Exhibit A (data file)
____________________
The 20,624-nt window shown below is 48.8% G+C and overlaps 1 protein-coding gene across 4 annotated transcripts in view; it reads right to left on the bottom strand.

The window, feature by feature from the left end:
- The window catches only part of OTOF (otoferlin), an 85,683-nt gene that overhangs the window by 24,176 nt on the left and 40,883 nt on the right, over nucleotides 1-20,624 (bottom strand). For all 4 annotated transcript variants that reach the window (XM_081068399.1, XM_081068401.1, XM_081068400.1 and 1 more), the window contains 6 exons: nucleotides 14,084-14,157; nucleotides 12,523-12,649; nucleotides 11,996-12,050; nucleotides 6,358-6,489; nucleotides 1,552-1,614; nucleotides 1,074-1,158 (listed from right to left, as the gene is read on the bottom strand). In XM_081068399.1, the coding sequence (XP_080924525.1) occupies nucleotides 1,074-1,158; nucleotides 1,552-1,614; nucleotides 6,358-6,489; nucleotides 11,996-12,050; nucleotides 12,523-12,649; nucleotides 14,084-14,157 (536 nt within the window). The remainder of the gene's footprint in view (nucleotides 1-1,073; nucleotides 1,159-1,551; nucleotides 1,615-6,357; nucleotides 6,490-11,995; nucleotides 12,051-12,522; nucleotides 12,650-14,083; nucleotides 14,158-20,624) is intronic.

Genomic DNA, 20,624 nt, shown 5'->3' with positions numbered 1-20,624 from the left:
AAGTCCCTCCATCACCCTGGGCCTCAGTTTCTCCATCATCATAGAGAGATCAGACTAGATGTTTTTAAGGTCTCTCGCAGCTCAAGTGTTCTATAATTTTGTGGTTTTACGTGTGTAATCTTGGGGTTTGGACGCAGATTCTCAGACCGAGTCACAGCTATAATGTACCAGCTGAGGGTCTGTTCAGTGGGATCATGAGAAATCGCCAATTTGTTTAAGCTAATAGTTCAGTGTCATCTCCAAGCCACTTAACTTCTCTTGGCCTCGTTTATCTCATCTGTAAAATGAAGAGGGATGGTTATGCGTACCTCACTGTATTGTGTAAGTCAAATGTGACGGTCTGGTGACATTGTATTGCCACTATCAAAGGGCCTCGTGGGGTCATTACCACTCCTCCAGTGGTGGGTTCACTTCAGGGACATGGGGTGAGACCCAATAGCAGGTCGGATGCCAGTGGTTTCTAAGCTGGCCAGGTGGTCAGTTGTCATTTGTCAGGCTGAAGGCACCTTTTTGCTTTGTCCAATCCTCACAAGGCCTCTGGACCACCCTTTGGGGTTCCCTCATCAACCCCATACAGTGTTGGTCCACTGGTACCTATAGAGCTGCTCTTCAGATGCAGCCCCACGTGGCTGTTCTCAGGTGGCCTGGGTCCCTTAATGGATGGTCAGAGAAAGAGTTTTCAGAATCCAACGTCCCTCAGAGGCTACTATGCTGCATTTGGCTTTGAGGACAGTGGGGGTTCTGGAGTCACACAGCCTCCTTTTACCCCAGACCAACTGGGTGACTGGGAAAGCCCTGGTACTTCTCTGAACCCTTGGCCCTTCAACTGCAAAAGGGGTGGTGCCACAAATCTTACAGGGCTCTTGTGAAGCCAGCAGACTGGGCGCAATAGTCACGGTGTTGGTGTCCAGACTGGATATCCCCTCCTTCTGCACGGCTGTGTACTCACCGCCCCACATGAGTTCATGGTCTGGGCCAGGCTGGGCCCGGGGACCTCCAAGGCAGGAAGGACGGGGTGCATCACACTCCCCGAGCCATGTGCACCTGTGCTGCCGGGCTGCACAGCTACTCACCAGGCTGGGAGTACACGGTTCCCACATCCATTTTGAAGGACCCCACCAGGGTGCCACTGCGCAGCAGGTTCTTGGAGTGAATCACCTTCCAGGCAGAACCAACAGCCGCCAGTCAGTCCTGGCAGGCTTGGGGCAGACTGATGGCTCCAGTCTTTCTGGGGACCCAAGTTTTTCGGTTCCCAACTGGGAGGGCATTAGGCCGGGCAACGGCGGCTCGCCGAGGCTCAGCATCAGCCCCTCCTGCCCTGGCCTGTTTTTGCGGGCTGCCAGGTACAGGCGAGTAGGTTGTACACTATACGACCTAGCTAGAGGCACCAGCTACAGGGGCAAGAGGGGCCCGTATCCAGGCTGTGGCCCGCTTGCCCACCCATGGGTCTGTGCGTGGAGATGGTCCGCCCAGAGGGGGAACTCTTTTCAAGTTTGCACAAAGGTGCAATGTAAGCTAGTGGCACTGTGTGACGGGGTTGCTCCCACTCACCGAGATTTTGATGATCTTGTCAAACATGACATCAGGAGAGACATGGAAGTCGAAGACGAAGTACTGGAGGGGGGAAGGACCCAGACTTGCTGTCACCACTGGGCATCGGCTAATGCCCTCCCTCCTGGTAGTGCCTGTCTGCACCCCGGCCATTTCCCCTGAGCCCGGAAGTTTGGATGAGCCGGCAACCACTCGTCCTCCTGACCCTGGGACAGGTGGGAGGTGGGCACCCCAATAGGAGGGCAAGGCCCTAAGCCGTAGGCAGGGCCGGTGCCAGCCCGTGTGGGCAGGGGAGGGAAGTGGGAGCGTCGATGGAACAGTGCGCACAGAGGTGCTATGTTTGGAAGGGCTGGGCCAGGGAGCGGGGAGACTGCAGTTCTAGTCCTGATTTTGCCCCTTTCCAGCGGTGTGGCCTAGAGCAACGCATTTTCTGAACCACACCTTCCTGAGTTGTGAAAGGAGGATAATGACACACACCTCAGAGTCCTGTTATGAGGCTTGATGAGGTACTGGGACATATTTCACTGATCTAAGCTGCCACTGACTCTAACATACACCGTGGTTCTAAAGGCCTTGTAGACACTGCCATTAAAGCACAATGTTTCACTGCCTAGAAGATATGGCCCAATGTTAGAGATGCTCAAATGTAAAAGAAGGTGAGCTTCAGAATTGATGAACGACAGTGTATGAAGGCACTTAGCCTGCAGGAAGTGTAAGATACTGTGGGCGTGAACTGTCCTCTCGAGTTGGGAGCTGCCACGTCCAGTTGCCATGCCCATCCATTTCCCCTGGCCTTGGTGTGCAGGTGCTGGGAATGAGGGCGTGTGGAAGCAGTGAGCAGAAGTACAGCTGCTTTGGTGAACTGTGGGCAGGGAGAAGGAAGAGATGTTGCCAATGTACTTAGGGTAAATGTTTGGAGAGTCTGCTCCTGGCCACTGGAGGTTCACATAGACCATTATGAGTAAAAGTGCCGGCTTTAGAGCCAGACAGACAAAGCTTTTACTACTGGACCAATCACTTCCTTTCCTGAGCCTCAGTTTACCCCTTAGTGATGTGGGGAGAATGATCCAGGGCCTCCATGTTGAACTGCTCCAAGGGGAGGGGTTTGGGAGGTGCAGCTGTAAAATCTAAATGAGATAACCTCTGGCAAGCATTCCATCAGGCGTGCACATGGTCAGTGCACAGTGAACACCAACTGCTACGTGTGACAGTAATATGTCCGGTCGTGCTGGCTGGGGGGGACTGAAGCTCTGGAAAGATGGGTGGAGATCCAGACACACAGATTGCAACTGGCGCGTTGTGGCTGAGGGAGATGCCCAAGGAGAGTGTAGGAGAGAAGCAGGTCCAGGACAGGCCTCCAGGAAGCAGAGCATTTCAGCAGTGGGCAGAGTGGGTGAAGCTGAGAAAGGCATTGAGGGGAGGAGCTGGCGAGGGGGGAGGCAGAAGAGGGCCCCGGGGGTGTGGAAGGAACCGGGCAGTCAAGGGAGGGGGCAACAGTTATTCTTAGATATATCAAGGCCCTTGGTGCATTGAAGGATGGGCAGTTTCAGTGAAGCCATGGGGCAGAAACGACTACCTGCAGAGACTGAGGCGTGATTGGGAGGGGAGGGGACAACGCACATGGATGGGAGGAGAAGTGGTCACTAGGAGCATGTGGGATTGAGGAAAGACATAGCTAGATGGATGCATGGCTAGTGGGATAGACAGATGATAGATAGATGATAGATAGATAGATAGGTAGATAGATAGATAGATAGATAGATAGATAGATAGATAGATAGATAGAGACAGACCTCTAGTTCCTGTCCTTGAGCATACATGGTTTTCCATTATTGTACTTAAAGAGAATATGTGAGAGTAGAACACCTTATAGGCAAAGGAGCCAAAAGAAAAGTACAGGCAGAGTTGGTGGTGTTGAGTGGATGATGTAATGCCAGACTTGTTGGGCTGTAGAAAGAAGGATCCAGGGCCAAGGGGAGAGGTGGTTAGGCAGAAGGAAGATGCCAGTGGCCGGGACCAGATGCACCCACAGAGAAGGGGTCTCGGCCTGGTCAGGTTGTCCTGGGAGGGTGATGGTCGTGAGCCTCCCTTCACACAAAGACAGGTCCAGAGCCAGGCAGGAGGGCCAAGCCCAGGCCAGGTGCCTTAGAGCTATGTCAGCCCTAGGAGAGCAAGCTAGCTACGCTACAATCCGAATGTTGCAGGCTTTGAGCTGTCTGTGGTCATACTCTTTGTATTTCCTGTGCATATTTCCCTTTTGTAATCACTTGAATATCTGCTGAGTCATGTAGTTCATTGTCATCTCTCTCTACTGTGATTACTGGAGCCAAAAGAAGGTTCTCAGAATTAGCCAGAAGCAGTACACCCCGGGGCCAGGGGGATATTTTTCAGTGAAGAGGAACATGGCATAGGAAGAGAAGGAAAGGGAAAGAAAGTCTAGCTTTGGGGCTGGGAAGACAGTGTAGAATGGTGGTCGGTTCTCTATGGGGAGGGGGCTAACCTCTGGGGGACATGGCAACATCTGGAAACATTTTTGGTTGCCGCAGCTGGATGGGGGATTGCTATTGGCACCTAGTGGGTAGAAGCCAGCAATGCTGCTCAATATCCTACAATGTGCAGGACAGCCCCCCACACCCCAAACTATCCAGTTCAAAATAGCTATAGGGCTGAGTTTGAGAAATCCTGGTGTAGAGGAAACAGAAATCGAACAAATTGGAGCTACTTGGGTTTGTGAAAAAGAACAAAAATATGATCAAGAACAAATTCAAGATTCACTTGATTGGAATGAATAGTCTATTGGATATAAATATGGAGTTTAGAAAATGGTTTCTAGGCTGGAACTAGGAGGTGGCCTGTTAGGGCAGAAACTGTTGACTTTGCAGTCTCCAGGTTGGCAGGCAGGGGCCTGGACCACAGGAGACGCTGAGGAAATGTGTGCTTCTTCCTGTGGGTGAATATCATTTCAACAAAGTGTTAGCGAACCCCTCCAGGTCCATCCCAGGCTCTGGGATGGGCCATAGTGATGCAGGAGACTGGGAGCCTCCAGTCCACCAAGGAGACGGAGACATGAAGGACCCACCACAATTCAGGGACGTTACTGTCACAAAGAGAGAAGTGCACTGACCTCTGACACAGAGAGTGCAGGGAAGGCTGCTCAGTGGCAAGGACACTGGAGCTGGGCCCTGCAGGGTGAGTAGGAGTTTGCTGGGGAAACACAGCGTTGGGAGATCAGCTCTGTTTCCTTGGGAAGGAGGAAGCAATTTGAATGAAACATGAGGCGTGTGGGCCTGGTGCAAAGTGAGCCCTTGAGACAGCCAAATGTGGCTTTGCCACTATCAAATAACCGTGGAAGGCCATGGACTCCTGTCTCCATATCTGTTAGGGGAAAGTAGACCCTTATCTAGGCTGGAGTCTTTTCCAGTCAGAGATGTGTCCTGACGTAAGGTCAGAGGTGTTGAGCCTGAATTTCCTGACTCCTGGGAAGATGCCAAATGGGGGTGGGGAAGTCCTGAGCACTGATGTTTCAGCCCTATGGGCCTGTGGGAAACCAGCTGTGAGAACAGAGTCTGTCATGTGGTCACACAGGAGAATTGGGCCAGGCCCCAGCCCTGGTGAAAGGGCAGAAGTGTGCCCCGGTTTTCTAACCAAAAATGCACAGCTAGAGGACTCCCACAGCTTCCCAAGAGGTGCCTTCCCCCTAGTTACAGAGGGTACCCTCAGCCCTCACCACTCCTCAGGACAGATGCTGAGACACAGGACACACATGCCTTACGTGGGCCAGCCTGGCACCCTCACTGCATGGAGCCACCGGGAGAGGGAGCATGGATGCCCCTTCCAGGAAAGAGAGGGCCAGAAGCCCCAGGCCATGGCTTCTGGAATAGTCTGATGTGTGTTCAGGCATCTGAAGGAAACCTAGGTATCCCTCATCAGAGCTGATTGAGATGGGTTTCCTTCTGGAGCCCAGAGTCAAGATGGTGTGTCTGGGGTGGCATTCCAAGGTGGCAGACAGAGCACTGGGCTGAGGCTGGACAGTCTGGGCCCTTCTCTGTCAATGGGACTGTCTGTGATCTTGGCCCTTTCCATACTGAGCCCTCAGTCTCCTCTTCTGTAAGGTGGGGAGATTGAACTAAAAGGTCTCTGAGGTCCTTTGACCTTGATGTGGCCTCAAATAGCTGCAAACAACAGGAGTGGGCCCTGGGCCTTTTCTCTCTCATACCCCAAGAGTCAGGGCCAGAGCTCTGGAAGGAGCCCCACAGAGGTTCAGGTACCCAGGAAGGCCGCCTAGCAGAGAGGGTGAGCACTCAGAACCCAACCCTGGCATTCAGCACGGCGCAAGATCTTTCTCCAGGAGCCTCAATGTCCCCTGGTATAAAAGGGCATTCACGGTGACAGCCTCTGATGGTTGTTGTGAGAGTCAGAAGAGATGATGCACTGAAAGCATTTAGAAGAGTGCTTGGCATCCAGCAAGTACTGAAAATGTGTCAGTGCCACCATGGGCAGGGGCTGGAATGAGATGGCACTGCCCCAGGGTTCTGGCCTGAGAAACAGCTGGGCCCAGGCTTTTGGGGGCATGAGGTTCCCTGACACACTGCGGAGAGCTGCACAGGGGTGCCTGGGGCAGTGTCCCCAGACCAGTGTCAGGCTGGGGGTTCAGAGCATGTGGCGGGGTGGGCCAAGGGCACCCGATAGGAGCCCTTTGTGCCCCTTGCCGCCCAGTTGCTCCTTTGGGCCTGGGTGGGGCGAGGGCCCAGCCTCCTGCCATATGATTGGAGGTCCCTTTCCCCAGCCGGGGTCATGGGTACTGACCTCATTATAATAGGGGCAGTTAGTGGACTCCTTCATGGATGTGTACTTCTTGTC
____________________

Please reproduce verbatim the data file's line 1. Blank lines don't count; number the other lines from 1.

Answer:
The 20,624-nt window shown below is 48.8% G+C and overlaps 1 protein-coding gene across 4 annotated transcripts in view; it reads right to left on the bottom strand.